Bio: Born in Florida in 1892, Augusta Savage was a prominent sculptor and civil rights activist. Despite her father’s disapproval of her art, Savage was creating small sculptures at a young age. Her father would attempt to punish her for her art, but a West Palm Beach high school principal recognized her talent, allowing her to teach and create sculptures in the school. In 1919, she won an award for one of her sculptures and started doing commissions. This allowed her to move to New York City in 1921, during the Harlem Renaissance, in which she became monumental in the movement. Many Black people around New York began raising money to help Savage study abroad, and finally, in 1929, she was able to attend the Académie de la Grande Chaumière in Paris. She won awards for her work there and was commissioned to create a piece for the 1939 New York World’s Fair. Inspired by the song, she created “Lift Every Voice and Sing,” also known as “The Harp,” which was the most popular attraction at the fair.
Why you should know her: Savage’s art was revolutionary. She was accepted into the School of American Sculpture, above 142 men who were already on the waiting list. She got accepted into the Fountainbleu School of Fine Arts in France, and the offer was rescinded only because she was Black. The French government even attempted to intercede on her behalf, but the school would not change their decision. This became the catalyst for her to start her fight for equal rights. When it became known that she was denied not because of her skills but because of her race, prominent artists began to reach out, including Hermon Atkins MacNeil. MacNeil, who was white, recognized her talent, and despite some pushback, welcomed her to work in his studio.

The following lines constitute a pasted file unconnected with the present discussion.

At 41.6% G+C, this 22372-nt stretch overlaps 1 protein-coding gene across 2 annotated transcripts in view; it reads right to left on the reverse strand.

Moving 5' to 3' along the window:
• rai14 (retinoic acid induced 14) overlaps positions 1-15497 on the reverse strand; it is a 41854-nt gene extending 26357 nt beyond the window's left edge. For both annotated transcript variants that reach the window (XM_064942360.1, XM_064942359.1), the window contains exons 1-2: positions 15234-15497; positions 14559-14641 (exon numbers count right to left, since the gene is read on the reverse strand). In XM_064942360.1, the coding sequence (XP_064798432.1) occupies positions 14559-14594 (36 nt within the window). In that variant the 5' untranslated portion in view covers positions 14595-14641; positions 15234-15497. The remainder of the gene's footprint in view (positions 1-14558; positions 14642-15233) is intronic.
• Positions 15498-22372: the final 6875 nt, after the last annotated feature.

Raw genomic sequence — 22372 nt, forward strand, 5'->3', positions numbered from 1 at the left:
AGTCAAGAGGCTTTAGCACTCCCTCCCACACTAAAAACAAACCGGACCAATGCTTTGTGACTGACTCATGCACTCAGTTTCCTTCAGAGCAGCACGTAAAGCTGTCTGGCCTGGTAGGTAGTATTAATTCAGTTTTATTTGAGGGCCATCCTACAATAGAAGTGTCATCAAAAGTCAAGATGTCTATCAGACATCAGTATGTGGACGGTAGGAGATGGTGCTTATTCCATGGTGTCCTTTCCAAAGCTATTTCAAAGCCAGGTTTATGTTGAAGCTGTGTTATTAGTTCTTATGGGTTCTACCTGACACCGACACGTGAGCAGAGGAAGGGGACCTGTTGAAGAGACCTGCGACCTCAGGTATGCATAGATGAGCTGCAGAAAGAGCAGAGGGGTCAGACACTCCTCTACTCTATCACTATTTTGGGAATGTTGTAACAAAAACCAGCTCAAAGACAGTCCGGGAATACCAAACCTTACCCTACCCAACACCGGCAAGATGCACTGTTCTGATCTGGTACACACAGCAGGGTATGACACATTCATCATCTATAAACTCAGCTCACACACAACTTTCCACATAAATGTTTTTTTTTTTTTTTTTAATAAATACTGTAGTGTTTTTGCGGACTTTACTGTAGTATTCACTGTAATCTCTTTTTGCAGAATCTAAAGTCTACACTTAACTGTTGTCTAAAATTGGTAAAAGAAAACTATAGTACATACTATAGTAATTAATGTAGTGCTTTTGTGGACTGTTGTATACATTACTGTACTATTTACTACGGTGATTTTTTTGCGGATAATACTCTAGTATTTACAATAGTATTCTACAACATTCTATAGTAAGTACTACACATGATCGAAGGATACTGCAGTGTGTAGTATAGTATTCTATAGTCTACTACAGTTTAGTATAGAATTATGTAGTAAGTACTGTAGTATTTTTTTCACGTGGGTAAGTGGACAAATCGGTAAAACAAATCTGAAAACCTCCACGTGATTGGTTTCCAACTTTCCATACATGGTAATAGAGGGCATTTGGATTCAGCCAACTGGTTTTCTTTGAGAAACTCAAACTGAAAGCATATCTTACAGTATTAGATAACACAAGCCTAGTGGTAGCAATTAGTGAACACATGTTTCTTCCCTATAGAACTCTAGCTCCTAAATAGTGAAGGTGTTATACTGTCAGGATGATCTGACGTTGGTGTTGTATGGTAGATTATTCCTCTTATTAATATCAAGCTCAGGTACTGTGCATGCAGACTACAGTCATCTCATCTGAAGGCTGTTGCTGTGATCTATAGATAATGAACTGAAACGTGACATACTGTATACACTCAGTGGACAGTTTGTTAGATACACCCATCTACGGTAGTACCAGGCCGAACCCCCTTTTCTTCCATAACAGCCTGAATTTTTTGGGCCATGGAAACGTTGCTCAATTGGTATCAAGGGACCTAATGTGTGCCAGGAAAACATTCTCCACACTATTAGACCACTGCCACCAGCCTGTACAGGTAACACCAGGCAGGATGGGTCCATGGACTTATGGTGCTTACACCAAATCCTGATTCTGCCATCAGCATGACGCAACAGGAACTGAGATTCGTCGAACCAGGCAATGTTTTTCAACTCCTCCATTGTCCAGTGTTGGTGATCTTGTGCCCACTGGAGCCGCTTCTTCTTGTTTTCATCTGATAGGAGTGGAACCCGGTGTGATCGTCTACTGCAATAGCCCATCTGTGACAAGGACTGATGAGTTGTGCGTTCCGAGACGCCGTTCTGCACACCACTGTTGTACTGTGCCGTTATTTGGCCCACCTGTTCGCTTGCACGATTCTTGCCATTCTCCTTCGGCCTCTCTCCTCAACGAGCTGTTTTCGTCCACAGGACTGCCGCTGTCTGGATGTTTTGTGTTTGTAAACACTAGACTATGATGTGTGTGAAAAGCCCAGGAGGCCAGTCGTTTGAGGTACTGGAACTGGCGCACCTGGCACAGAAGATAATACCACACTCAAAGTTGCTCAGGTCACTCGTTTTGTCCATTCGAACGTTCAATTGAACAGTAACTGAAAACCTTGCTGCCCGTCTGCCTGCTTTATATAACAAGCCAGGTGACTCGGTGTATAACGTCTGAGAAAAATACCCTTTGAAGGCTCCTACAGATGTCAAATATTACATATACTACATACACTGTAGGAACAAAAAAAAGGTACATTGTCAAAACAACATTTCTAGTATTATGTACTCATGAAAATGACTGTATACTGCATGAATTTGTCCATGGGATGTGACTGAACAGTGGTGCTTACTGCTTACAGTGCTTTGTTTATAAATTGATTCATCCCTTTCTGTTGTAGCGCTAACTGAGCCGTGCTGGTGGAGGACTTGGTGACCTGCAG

Savage created sculptures for many prominent civil rights leaders, including W.E.B. Du Bois, which sat in the Harlem Library. She spoke out against the fetishization of “negro primitive” that some of her white patrons wanted, instead choosing to sculpt African Americans in a positive light. She was the first Black artist to be elected to join the National Association of Women Painters and Sculptors. When she finally opened her own studio in Harlem, she allowed anyone who wanted to create into her doors. She taught many famous artists, including Norman Lewis. While most of her work has not been able to stand the test of time, because she couldn’t afford to always bronze her work, there are a few that can still be viewed in person. One is the bust of the “Gamin,” which is housed at the Smithsonian American Art Museum in Washington, D.C., as well as the Cleveland Museum of Art. Her work was praised for her willingness to show Black people as they were — beautiful and strong.